Live exporter denies breaches

Brad ThompsonThe West Australian
Loading sheep for export from Fremantle.
Camera IconLoading sheep for export from Fremantle. Credit: The West Australian

A WA-based live exporter has hit back at fresh allegations of animal welfare breaches just weeks after revelations about its involvement in the heat-related deaths of more than 4000 sheep on a voyage from Fremantle.

Animals Australia was outraged yesterday when Federal authorities let Livestock Shipping Services load thousands of sheep and cattle for a voyage from Fremantle to Jordan and Israel.

It had expected the Department of Agriculture, Forestry and Fisheries to use its power to refuse an export permit based on the company's track record in regard to welfare and supply chain regulations.

Jordanian-owned LSS faces three inquiries into incidents in Jordan in the past eight months and is subject to half of all current DAFF live export investigations, including one based on footage of cruelty in Gaza.

Get in front of tomorrow's news for FREE

Journalism for the curious Australian across politics, business, culture and opinion.


Animals Australia executive director Glenys Oogjes said evidence its investigators gathered in Jordan last month documented hundreds of Australian sheep being sold illegally and offered for slaughter by about 30 roadside merchants.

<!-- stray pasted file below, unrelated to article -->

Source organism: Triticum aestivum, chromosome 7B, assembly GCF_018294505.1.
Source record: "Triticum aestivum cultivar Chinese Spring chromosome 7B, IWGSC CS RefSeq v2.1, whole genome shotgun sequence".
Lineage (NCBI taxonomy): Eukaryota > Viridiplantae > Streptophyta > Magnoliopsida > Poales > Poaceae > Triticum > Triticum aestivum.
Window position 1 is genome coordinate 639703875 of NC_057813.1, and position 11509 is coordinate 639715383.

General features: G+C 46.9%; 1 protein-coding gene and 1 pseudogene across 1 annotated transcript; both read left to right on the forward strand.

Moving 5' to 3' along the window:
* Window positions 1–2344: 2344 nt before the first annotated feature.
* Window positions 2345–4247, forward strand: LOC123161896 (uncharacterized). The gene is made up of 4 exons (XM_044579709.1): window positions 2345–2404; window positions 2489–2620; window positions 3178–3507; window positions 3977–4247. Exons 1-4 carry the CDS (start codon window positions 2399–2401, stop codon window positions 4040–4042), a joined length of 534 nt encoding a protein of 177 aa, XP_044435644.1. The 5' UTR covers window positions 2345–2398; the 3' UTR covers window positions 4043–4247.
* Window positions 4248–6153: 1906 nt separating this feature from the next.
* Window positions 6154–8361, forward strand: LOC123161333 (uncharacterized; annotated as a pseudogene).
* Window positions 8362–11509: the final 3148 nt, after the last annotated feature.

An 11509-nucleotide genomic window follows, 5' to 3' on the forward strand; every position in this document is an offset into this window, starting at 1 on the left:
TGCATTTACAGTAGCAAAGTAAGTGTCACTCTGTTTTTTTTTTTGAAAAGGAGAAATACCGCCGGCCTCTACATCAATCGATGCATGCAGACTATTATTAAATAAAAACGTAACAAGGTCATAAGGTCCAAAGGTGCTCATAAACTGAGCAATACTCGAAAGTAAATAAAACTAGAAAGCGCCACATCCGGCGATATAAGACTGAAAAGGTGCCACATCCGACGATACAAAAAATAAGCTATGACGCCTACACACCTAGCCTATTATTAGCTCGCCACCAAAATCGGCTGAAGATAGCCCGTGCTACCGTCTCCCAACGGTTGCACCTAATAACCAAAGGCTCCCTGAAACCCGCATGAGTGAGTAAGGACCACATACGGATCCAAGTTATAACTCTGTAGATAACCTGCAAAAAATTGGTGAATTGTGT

LSS accused Animals Australia of conducting a witch-hunt against the company.

A spokesman said it was unlikely the sheep in Animals Australia pictures were from the LSS supply chain.

"LSS has gone to extraordinary lengths to ensure security of the supply chain and integrity in Jordan," he said.

"It has voluntarily agreed with DAFF and put in place stringent measures for this important export market.

"In particular, for recent shipments to Jordan, it has only exp-orted sheep to one 'closed loop' supply chain in a highly secure customs zone with 24-hour security operating seven days a week.

"The sheep are held and processed on one site."

Animals Australia said the latest evidence included admissions from vendors that the sheep were supplied by Hijazi & Ghosheh, the parent company of LSS.

"This is the third time LSS has been implicated in serious and recurring breaches in Jordan," Ms Oogjes said.

"Given that the consideration of an exporter's past record of compliance is part of the export approval process, we are stunned that LSS has been granted a further export permit."

Get the latest news from thewest.com.au in your inbox.

Sign up for our emails